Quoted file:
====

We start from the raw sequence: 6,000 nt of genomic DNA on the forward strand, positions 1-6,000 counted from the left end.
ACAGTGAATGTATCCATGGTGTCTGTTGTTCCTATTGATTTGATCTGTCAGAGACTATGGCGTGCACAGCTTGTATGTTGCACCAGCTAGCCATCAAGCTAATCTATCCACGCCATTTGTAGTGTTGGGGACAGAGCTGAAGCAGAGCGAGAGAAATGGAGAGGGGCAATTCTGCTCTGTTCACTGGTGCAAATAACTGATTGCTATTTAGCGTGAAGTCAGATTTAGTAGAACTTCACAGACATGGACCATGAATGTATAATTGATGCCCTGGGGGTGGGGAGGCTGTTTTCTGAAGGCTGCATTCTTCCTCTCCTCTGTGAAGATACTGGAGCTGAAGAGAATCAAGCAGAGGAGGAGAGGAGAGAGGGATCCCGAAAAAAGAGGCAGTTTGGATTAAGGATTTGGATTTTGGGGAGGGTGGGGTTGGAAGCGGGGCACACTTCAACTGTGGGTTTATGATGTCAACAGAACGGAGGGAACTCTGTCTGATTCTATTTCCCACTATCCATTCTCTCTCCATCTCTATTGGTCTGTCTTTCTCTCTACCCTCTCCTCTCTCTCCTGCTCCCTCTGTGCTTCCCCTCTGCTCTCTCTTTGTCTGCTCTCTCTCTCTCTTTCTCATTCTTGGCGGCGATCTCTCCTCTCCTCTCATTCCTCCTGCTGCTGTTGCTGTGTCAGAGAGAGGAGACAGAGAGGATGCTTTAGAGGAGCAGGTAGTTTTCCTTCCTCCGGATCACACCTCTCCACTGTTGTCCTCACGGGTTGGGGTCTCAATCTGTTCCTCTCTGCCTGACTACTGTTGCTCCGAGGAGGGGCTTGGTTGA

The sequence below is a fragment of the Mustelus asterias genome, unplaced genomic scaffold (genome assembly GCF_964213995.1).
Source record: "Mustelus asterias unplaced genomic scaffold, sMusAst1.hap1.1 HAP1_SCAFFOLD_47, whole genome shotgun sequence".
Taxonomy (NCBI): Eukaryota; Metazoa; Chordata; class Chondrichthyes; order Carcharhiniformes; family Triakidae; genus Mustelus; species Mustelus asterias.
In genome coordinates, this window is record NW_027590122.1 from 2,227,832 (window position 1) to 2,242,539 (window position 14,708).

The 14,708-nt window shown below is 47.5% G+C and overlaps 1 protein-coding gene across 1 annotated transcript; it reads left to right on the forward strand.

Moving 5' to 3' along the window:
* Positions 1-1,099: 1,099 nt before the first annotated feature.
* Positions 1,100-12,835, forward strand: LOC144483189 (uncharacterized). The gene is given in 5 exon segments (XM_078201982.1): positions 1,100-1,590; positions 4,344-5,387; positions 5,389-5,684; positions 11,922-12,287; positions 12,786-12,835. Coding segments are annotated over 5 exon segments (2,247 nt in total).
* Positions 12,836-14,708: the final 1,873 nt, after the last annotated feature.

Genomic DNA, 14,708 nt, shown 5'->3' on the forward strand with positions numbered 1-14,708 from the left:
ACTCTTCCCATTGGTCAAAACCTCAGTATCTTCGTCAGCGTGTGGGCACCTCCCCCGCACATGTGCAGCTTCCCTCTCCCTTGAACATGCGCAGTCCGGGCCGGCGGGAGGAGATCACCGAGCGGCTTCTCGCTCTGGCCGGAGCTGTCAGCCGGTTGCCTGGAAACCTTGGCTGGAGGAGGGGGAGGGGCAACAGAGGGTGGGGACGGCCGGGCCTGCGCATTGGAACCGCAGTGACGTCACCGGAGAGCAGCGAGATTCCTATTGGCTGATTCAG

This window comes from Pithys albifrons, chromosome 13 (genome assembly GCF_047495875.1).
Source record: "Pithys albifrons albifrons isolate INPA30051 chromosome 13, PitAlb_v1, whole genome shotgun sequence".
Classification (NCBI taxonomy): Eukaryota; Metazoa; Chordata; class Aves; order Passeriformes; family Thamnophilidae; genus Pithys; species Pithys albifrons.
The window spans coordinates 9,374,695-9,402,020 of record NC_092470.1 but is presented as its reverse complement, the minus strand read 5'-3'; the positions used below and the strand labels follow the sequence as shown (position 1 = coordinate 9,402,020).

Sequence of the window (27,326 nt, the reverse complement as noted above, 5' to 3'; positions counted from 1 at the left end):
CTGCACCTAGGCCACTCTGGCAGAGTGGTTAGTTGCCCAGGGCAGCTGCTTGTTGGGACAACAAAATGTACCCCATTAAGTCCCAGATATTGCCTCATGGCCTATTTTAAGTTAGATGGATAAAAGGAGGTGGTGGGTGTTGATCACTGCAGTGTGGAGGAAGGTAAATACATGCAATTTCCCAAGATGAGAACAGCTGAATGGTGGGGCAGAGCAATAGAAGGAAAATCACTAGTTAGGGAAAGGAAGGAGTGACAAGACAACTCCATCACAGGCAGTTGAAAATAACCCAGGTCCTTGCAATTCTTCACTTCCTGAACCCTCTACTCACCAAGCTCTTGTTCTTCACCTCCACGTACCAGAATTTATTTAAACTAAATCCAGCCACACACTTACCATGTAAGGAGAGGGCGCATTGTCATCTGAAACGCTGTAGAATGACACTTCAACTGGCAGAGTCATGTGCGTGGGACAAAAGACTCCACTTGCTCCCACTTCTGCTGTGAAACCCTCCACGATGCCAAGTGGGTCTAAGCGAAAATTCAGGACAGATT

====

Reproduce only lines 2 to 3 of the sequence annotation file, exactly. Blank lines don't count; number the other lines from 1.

ACAGTGAATGTATCCATGGTGTCTGTTGTTCCTATTGATTTGATCTGTCAGAGACTATGGCGTGCACAGCTTGTATGTTGCACCAGCTAGCCATCAAGCTAATCTATCCACGCCATTTGTAGTGTTGGGGACAGAGCTGAAGCAGAGCGAGAGAAATGGAGAGGGGCAATTCTGCTCTGTTCACTGGTGCAAATAACTGATTGCTATTTAGCGTGAAGTCAGATTTAGTAGAACTTCACAGACATGGACCATGAATGTATAATTGATGCCCTGGGGGTGGGGAGGCTGTTTTCTGAAGGCTGCATTCTTCCTCTCCTCTGTGAAGATACTGGAGCTGAAGAGAATCAAGCAGAGGAGGAGAGGAGAGAGGGATCCCGAAAAAAGAGGCAGTTTGGATTAAGGATTTGGATTTTGGGGAGGGTGGGGTTGGAAGCGGGGCACACTTCAACTGTGGGTTTATGATGTCAACAGAACGGAGGGAACTCTGTCTGATTCTATTTCCCACTATCCATTCTCTCTCCATCTCTATTGGTCTGTCTTTCTCTCTACCCTCTCCTCTCTCTCCTGCTCCCTCTGTGCTTCCCCTCTGCTCTCTCTTTGTCTGCTCTCTCTCTCTCTTTCTCATTCTTGGCGGCGATCTCTCCTCTCCTCTCATTCCTCCTGCTGCTGTTGCTGTGTCAGAGAGAGGAGACAGAGAGGATGCTTTAGAGGAGCAGGTAGTTTTCCTTCCTCCGGATCACACCTCTCCACTGTTGTCCTCACGGGTTGGGGTCTCAATCTGTTCCTCTCTGCCTGACTACTGTTGCTCCGAGGAGGGGCTTGGTTGA

The sequence below is a fragment of the Mustelus asterias genome, unplaced genomic scaffold (genome assembly GCF_964213995.1).